At its core, Christian leadership involves godly character and sound biblical teaching. It involves godly living and the relaying of prepositional truth to the next generation. That is what Paul says in the Pastoral Epistles:

  • Paul says to Titus, Likewise, urge the younger men to be self-controlled. Show yourself in all respects to be a model of good works, and in your teaching show integrity, dignity, and sound speech that cannot be condemned, so that an opponent may be put to shame, having nothing evil to say about us” (Titus 2:6-8).
  • He instructed Timothy similarly to “practice these things, immerse yourself in them, so that all may see your progress. Keep a close watch on yourself and on the teaching. Persist in this, for by so doing you will save both yourself and your hearers” (1 Tim. 4:15-16).

In both cases, Paul emphasizes that leadership by men in the church be centered in character and on sound biblical teaching.Therefore, I believe that Dr. Mohler is right when he says in his book The Conviction to Lead, “For Christian leaders this focus on conviction is of even greater importance. We cannot lead in a way that is faithful to Christ and effective for Christ’s people if we are not deeply invested in Christian truth. We cannot faithfully lead if we do not first faithfully believe.”

conviction-to-lead-mohlerUltimately, I believe Dr. Mohler nails the Christian leadership void on the head. Christian men by and large across our country are doctrinally weak. The simple truth is that many men in the church are not being trained in the Scriptures, and they are still drinking “milk” and not eating “solid food (1 Cor. 3:2).” And because they are not trained in the truths of the gospel, character building often focuses on moralism instead of the person of Christ and the grace He offers. Thus, many Christian men simply cannot lead effectively because they do not have the character or the convictions to do so.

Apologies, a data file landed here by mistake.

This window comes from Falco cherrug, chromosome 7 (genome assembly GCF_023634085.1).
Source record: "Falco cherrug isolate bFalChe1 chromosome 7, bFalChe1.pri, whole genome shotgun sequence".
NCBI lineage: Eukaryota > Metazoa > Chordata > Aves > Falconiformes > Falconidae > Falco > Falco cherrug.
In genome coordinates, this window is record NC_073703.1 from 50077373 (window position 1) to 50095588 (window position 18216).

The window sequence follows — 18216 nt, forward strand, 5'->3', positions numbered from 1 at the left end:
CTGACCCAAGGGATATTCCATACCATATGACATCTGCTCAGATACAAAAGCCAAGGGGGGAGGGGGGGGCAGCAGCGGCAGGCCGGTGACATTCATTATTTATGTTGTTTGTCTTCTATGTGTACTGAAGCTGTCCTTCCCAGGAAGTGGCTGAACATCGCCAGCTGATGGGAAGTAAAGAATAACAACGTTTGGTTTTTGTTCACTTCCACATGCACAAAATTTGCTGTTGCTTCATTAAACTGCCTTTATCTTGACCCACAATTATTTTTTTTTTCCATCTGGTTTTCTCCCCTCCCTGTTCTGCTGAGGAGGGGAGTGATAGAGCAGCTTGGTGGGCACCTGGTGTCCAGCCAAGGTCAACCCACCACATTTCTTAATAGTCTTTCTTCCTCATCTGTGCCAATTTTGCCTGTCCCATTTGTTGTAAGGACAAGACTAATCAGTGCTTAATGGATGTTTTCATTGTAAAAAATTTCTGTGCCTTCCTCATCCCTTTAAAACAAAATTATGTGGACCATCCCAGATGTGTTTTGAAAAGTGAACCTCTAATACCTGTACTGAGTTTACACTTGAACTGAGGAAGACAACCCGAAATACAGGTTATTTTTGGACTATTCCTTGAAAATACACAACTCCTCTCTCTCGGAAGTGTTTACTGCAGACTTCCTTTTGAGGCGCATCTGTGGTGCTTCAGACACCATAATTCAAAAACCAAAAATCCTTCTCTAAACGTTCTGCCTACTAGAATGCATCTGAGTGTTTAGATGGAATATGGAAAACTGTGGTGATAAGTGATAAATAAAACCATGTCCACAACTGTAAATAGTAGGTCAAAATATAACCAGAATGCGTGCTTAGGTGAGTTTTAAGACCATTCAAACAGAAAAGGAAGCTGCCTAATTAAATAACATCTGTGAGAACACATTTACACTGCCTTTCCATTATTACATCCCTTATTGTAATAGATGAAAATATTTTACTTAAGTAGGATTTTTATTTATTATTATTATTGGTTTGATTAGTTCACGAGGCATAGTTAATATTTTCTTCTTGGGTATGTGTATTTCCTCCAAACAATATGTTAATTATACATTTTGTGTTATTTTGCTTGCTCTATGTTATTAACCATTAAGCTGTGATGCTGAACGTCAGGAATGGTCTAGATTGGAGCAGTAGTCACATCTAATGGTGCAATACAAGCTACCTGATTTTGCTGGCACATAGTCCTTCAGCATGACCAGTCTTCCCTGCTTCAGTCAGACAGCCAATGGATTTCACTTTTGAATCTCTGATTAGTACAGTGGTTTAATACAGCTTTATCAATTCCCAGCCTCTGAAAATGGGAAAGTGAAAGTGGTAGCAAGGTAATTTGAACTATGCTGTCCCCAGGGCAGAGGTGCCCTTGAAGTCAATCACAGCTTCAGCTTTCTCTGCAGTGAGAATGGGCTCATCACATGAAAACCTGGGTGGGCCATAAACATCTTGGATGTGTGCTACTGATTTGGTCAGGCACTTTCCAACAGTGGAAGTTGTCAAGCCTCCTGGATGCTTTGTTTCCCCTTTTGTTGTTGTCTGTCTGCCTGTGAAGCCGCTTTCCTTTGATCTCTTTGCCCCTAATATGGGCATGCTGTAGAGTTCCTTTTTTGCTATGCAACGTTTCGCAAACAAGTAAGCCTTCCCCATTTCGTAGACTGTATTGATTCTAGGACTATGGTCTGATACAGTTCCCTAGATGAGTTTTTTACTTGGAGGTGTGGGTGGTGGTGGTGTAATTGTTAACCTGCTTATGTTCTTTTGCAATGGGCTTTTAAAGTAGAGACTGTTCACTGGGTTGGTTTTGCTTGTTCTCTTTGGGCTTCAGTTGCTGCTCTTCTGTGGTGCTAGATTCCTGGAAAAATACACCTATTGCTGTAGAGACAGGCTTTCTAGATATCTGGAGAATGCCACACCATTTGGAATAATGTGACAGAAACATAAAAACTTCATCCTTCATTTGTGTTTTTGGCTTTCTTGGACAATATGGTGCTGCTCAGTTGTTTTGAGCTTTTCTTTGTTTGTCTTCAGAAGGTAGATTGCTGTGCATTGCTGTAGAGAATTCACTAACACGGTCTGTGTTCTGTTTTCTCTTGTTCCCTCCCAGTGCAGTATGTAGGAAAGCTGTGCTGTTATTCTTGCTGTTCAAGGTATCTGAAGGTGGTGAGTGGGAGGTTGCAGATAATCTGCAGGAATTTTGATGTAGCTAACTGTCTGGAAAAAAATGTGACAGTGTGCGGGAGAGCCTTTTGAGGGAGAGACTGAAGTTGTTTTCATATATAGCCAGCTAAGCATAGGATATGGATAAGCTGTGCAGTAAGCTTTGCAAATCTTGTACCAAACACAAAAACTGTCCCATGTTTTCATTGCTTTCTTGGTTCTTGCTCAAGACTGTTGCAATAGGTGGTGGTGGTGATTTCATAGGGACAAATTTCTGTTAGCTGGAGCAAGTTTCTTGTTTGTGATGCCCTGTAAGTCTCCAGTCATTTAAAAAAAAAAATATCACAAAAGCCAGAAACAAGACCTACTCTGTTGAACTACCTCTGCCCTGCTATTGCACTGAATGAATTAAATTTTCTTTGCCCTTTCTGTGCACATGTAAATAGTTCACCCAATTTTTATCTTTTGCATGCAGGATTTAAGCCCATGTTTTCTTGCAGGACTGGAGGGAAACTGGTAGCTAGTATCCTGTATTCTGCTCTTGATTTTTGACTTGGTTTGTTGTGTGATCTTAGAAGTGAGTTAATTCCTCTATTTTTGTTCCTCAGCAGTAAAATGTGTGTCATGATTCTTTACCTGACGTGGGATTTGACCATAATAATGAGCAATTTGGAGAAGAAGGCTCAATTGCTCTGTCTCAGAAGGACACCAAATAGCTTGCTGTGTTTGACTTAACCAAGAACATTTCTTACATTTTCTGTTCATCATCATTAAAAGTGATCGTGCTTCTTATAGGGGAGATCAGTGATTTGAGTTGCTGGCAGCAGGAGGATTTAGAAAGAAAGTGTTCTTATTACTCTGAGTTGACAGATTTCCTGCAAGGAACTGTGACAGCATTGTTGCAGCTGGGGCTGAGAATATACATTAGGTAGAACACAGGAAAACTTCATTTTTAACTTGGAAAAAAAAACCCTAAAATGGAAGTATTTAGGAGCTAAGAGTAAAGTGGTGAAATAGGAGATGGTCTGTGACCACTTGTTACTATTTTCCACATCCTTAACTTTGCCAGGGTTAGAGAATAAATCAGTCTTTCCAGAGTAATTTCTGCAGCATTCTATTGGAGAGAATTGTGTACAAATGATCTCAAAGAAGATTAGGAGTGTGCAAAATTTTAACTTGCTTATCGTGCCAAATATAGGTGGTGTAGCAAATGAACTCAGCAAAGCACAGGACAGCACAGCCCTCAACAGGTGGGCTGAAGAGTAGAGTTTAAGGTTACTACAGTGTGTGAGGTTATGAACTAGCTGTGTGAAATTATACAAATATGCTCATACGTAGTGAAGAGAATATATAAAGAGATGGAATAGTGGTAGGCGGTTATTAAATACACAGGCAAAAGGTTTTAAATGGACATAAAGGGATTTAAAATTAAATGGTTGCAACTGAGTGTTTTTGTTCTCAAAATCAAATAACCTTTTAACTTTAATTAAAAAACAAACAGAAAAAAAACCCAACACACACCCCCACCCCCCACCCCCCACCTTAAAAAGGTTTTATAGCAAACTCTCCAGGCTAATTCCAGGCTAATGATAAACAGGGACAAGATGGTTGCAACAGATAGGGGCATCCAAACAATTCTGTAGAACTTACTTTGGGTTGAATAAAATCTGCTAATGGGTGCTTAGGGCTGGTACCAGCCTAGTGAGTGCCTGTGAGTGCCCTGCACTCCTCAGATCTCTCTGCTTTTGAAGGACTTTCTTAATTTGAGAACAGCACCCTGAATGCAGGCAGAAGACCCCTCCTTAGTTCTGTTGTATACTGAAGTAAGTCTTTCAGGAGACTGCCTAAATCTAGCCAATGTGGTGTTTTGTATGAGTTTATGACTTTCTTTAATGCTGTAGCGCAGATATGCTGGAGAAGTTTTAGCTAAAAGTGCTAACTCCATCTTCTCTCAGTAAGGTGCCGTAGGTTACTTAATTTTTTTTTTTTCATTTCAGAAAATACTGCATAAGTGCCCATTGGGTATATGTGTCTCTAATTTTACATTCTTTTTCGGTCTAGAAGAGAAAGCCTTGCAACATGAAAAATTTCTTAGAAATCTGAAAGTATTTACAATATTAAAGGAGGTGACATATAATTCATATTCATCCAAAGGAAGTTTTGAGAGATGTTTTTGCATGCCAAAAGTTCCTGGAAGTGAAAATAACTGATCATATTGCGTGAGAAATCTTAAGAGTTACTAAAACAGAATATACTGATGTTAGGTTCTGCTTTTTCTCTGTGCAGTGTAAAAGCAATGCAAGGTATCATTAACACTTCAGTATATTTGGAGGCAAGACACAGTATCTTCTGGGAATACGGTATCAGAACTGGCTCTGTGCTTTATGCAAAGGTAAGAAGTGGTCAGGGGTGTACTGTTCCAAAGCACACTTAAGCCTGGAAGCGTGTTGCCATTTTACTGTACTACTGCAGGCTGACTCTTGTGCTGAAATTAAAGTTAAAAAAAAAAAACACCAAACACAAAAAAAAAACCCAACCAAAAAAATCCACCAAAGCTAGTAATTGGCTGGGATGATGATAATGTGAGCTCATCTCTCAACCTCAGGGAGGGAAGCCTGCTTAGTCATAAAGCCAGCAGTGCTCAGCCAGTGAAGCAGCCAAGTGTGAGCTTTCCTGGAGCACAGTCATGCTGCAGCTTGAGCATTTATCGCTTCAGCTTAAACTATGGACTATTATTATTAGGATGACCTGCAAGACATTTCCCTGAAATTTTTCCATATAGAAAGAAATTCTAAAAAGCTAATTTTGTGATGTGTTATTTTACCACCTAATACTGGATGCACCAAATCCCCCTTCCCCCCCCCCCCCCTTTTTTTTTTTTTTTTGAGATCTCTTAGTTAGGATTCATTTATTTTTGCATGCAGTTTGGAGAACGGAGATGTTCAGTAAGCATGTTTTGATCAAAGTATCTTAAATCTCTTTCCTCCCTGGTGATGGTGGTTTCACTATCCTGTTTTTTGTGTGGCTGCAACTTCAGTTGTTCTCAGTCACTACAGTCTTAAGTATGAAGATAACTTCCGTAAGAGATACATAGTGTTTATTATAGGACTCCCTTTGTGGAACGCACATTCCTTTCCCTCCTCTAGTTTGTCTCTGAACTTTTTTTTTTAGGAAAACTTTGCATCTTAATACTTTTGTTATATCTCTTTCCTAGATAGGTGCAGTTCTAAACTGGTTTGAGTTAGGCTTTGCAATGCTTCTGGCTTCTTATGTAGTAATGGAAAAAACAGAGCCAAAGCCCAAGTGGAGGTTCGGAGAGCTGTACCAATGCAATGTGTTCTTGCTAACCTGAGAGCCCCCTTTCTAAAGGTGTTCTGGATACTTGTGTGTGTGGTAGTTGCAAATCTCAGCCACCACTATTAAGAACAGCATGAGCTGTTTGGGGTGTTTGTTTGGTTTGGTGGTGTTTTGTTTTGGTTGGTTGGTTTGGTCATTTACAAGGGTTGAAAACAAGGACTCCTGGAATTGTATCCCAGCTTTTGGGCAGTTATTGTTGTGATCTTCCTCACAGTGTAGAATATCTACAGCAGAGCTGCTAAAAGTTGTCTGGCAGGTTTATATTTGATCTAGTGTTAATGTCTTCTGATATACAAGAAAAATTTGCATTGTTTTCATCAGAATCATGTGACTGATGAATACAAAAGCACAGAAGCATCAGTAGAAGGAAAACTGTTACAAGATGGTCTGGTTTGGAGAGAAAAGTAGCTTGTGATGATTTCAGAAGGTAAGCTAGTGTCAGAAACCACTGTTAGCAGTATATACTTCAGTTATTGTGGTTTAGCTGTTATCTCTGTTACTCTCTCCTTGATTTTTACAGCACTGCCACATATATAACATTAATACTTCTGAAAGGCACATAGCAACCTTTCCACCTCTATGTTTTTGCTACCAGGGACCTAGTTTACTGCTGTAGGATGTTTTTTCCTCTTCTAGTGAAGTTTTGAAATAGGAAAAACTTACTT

A Challenge to Christian Men

So, since Christian leadership is based on prepositional truth, and since all Christian men are called to lead, all Christian men should aspire to be experts in the Word of God. This means that we should all aspire to be life-long learners. We should be men that are not content with what we already know. This is just as true for the seminary professor as it is for the mechanic and the farmer. No matter the profession, our minds must be continually captivated by God and the knowledge of His Word. We must keep pressing to know Him and His Word more.